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In January, Paramount Pictures looked like it had scored a coup. Beijing-based Huahua Media had agreed to invest $1 billion in the studio’s movies, another sign that China would be Hollywood’s main foreign benefactor for the foreseeable future.
Paramount this month said the co-financing arrangement, which would have covered 25 per cent of its film slate, had been scrapped because of the Chinese government’s clampdown on foreign investment in entertainment and other industries.
The action was not only a blow to Paramount, but also emblematic of a broader pullback of foreign money from Hollywood, by China in particular. The world’s secondlargest film market has been a key source of box office revenue, and it’s played an important role in helping studios offset the rising costs of making movies. In recent years, foreign investors from China and other countries have financed as much as 35 per cent of film budgets, according to industry financing sources.
Other casualties of China’s tightening restrictions on foreign investment include Chinese conglomerate Recon Holding, which scrapped its bid to acquire a majority stake in Millennium Films for $100 million; and Dalian Wanda Group, which canceled its $1 billion acquisition of Dick Clark Productions. Wanda also abandoned plans to integrate Burbank-based Legendary Entertainment into its publicly traded film company.
In the past year, there has been a significant reduction of Chinese money invested in US films and television. In 2016, Chinese investment in the US entertainment industry hit $4.78 billion. This year, investments have been $489 million as of Sept. 30, according to the research firm Rhodium Group. Beijing has tightened control on money leaving the country, fearing that the outflow of capital could weaken its economy.
“For now, everybody’s laying low,” said Los Angeles movie producer Scott Einbinder, whose company Cristal Pictures is backed by Hong Kong’s East Light Media. “There’s still definitely business being done, but it’s been constrained quite a bit.”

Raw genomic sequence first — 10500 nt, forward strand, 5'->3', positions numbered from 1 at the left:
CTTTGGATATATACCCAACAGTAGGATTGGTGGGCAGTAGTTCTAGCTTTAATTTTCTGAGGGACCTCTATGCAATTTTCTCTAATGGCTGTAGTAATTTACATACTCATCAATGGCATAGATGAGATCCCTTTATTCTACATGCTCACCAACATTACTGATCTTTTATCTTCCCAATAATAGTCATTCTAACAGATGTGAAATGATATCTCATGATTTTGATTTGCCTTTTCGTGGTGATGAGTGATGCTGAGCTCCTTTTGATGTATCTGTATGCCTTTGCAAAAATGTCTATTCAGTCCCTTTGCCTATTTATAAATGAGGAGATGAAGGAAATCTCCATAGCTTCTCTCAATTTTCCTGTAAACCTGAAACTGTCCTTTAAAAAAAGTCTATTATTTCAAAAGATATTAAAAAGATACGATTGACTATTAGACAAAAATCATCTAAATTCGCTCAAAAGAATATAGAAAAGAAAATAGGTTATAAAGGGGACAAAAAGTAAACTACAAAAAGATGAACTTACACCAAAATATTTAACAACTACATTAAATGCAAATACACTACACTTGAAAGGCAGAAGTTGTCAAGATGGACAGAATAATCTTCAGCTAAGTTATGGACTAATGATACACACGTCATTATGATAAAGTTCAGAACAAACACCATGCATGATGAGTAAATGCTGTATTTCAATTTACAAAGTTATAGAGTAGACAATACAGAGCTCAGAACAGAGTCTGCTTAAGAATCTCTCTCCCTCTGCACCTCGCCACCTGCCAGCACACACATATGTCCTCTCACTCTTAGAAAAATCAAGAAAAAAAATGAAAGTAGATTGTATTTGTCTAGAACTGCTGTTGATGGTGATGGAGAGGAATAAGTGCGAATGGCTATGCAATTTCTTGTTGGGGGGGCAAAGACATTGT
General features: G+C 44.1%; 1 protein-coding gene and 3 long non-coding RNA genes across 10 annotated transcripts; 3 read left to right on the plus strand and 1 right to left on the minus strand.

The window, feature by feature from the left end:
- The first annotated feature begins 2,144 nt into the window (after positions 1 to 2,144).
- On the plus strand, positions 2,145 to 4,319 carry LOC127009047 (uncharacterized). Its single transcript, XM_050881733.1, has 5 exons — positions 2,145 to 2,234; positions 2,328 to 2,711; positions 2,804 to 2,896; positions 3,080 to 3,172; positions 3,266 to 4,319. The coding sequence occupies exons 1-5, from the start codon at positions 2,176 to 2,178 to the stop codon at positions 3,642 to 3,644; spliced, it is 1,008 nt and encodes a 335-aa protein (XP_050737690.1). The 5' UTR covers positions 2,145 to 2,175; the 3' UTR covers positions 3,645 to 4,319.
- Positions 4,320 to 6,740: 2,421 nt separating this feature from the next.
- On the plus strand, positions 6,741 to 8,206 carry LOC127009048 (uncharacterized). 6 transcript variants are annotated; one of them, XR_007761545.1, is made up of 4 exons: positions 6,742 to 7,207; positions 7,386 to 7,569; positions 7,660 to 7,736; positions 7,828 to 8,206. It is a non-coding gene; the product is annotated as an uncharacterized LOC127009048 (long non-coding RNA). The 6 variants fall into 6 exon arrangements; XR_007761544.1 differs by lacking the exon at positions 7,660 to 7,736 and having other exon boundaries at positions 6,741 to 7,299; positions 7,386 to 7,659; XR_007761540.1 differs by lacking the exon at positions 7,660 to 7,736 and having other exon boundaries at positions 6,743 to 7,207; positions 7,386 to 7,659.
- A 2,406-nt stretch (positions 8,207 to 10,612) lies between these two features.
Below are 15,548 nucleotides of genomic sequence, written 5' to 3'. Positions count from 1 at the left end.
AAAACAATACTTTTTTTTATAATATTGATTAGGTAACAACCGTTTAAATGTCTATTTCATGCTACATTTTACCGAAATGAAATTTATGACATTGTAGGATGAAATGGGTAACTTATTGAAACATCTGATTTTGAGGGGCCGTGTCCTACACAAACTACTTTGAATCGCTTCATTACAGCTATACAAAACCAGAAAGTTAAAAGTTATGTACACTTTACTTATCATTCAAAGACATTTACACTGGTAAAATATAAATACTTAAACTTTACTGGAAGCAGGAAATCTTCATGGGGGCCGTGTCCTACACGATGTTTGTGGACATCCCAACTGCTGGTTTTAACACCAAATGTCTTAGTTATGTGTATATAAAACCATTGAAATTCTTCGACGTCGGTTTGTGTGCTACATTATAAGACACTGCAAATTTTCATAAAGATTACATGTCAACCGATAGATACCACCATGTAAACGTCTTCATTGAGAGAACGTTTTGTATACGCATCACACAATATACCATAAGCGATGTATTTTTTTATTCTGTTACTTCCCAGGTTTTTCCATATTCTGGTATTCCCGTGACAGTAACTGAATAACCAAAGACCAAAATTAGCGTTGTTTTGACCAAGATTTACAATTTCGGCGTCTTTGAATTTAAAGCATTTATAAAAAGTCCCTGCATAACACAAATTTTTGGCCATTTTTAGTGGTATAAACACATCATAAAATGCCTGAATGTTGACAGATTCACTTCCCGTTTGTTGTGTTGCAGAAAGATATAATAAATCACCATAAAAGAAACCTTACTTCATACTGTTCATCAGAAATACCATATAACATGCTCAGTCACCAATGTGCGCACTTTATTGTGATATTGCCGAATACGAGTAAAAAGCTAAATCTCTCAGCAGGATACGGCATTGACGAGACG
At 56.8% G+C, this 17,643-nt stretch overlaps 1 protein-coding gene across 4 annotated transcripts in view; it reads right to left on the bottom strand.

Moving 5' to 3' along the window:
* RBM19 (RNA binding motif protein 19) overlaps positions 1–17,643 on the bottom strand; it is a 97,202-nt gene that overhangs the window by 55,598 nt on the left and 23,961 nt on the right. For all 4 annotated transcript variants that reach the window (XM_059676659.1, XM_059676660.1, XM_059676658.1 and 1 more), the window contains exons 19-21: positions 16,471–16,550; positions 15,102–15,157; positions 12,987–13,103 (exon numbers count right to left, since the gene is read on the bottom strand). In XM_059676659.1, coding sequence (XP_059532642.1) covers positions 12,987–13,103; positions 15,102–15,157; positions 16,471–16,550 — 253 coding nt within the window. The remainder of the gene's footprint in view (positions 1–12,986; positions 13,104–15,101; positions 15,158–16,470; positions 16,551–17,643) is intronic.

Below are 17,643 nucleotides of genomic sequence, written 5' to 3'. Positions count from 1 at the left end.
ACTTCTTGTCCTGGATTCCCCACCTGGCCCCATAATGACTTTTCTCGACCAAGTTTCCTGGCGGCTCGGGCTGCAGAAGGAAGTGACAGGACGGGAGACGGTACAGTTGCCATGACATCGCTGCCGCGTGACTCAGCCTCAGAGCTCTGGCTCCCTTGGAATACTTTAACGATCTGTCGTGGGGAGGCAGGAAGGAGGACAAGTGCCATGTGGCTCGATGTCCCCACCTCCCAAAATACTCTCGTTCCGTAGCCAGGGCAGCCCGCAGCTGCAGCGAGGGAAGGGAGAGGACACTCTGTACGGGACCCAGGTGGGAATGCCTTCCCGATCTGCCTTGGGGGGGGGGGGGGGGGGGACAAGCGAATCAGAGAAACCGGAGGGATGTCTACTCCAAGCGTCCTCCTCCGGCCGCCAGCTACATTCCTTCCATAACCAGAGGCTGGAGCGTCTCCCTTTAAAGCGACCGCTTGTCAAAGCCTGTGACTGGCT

China’s retreat fits a recurring pattern of foreign investors who come to Hollywood with big ambitions, only to stumble. French conglomerate Vivendi in 2000 took control of Universal Studios through its acquisition of Seagram, but sold most of its entertainment assets to General Electric in 2004 after amassing huge debts. India’s Reliance Entertainment backed a relaunch of Dreamworks in 2008, an investment that proved costly. And Japan’s Sony Corp. has long struggled to get its film and TV division to work hand-in-hand with its electronics business.
With China taking a step back, there’s no clear foreign player stepping in to fill the gap. The industry has turned to other sources closer to home for money. Paramount, for example, signed co-financing deals with David Ellison’s Skydance Media, based in Santa Monica, Calif., and with toymaker Hasbro, based in Pawtucket, R.I.
“From where we’re sitting, foreign financing seems to be fairly quiet,” said Guillaume de Chalendar, global head of media and entertainment for Bank Leumi, the US division of Israel’s Leumi Group. “There are a lot of stories of Chinese investment getting canceled, and there’s not an obvious source of capital to replace that.”
Not that there is a shortage of capital for the film and TV business. Technology companies, including Netflix, Amazon and Apple, are spending billions of dollars on movies and TV shows for their streaming services. While that’s a boon for filmmakers who want to get their projects funded, it’s another threat to legacy studios.